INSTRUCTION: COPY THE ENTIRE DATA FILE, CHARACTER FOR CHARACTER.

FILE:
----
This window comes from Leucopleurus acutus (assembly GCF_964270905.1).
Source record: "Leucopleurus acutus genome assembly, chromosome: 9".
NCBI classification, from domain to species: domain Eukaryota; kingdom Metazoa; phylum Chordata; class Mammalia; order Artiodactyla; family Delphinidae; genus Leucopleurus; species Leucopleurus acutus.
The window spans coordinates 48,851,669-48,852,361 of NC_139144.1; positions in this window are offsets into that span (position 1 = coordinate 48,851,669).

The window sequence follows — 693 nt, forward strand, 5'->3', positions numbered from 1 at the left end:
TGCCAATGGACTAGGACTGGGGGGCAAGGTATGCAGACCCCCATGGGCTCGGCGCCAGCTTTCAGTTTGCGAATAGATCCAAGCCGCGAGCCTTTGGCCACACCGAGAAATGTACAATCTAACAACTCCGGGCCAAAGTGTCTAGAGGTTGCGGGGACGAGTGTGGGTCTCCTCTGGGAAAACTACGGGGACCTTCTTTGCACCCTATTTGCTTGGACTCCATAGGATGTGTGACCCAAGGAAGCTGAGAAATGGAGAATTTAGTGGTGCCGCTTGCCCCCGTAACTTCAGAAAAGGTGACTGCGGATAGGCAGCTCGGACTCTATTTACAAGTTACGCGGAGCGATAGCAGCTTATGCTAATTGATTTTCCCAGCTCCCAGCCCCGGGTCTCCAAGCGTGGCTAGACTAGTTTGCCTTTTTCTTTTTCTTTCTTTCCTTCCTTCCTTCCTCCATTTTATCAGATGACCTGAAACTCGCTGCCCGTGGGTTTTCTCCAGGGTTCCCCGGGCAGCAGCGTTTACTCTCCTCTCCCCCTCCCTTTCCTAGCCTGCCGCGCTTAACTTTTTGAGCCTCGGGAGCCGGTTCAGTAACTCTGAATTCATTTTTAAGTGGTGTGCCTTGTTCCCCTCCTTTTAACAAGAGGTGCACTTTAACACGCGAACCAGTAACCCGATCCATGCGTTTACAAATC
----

This window comes from Leucopleurus acutus (assembly GCF_964270905.1).
Source record: "Leucopleurus acutus genome assembly, chromosome: 9".
NCBI classification, from domain to species: domain Eukaryota; kingdom Metazoa; phylum Chordata; class Mammalia; order Artiodactyla; family Delphinidae; genus Leucopleurus; species Leucopleurus acutus.
The window spans coordinates 48,851,669-48,852,361 of NC_139144.1; positions in this window are offsets into that span (position 1 = coordinate 48,851,669).

The window sequence follows — 693 nt, forward strand, 5'->3', positions numbered from 1 at the left end:
TGCCAATGGACTAGGACTGGGGGGCAAGGTATGCAGACCCCCATGGGCTCGGCGCCAGCTTTCAGTTTGCGAATAGATCCAAGCCGCGAGCCTTTGGCCACACCGAGAAATGTACAATCTAACAACTCCGGGCCAAAGTGTCTAGAGGTTGCGGGGACGAGTGTGGGTCTCCTCTGGGAAAACTACGGGGACCTTCTTTGCACCCTATTTGCTTGGACTCCATAGGATGTGTGACCCAAGGAAGCTGAGAAATGGAGAATTTAGTGGTGCCGCTTGCCCCCGTAACTTCAGAAAAGGTGACTGCGGATAGGCAGCTCGGACTCTATTTACAAGTTACGCGGAGCGATAGCAGCTTATGCTAATTGATTTTCCCAGCTCCCAGCCCCGGGTCTCCAAGCGTGGCTAGACTAGTTTGCCTTTTTCTTTTTCTTTCTTTCCTTCCTTCCTTCCTCCATTTTATCAGATGACCTGAAACTCGCTGCCCGTGGGTTTTCTCCAGGGTTCCCCGGGCAGCAGCGTTTACTCTCCTCTCCCCCTCCCTTTCCTAGCCTGCCGCGCTTAACTTTTTGAGCCTCGGGAGCCGGTTCAGTAACTCTGAATTCATTTTTAAGTGGTGTGCCTTGTTCCCCTCCTTTTAACAAGAGGTGCACTTTAACACGCGAACCAGTAACCCGATCCATGCGTTTACAAATC